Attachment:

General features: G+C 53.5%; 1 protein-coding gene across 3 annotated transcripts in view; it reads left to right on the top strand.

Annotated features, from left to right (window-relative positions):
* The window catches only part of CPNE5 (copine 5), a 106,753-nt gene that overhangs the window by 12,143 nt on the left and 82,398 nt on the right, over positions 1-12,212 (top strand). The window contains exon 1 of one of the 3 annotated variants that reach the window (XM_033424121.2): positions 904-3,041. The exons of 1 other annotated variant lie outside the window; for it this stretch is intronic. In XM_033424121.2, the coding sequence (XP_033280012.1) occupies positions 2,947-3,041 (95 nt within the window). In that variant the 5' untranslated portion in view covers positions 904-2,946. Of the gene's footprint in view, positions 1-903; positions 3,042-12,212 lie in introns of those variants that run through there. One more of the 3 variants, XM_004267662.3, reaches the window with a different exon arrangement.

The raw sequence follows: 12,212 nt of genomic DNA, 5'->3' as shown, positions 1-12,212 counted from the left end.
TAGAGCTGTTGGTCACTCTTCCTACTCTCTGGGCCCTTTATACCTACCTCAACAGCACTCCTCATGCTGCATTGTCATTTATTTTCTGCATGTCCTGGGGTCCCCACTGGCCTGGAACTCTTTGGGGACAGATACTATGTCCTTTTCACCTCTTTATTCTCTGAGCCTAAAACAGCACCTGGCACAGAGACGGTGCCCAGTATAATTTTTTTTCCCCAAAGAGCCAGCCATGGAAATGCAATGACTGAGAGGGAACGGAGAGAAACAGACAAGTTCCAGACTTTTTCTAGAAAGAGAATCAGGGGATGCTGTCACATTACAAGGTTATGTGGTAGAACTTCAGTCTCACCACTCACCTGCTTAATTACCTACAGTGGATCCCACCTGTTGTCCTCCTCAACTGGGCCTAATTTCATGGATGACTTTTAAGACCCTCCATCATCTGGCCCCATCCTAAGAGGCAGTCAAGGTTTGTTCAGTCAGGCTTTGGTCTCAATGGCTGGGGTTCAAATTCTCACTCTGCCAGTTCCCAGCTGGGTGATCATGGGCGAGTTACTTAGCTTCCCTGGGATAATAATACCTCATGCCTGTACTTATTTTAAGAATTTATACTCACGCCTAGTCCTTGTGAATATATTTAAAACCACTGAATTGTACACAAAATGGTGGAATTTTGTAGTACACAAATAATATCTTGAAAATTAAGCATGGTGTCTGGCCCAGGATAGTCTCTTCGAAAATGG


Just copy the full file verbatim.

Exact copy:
General features: G+C 53.5%; 1 protein-coding gene across 3 annotated transcripts in view; it reads left to right on the top strand.

Annotated features, from left to right (window-relative positions):
* The window catches only part of CPNE5 (copine 5), a 106,753-nt gene that overhangs the window by 12,143 nt on the left and 82,398 nt on the right, over positions 1-12,212 (top strand). The window contains exon 1 of one of the 3 annotated variants that reach the window (XM_033424121.2): positions 904-3,041. The exons of 1 other annotated variant lie outside the window; for it this stretch is intronic. In XM_033424121.2, the coding sequence (XP_033280012.1) occupies positions 2,947-3,041 (95 nt within the window). In that variant the 5' untranslated portion in view covers positions 904-2,946. Of the gene's footprint in view, positions 1-903; positions 3,042-12,212 lie in introns of those variants that run through there. One more of the 3 variants, XM_004267662.3, reaches the window with a different exon arrangement.

The raw sequence follows: 12,212 nt of genomic DNA, 5'->3' as shown, positions 1-12,212 counted from the left end.
TAGAGCTGTTGGTCACTCTTCCTACTCTCTGGGCCCTTTATACCTACCTCAACAGCACTCCTCATGCTGCATTGTCATTTATTTTCTGCATGTCCTGGGGTCCCCACTGGCCTGGAACTCTTTGGGGACAGATACTATGTCCTTTTCACCTCTTTATTCTCTGAGCCTAAAACAGCACCTGGCACAGAGACGGTGCCCAGTATAATTTTTTTTCCCCAAAGAGCCAGCCATGGAAATGCAATGACTGAGAGGGAACGGAGAGAAACAGACAAGTTCCAGACTTTTTCTAGAAAGAGAATCAGGGGATGCTGTCACATTACAAGGTTATGTGGTAGAACTTCAGTCTCACCACTCACCTGCTTAATTACCTACAGTGGATCCCACCTGTTGTCCTCCTCAACTGGGCCTAATTTCATGGATGACTTTTAAGACCCTCCATCATCTGGCCCCATCCTAAGAGGCAGTCAAGGTTTGTTCAGTCAGGCTTTGGTCTCAATGGCTGGGGTTCAAATTCTCACTCTGCCAGTTCCCAGCTGGGTGATCATGGGCGAGTTACTTAGCTTCCCTGGGATAATAATACCTCATGCCTGTACTTATTTTAAGAATTTATACTCACGCCTAGTCCTTGTGAATATATTTAAAACCACTGAATTGTACACAAAATGGTGGAATTTTGTAGTACACAAATAATATCTTGAAAATTAAGCATGGTGTCTGGCCCAGGATAGTCTCTTCGAAAATGG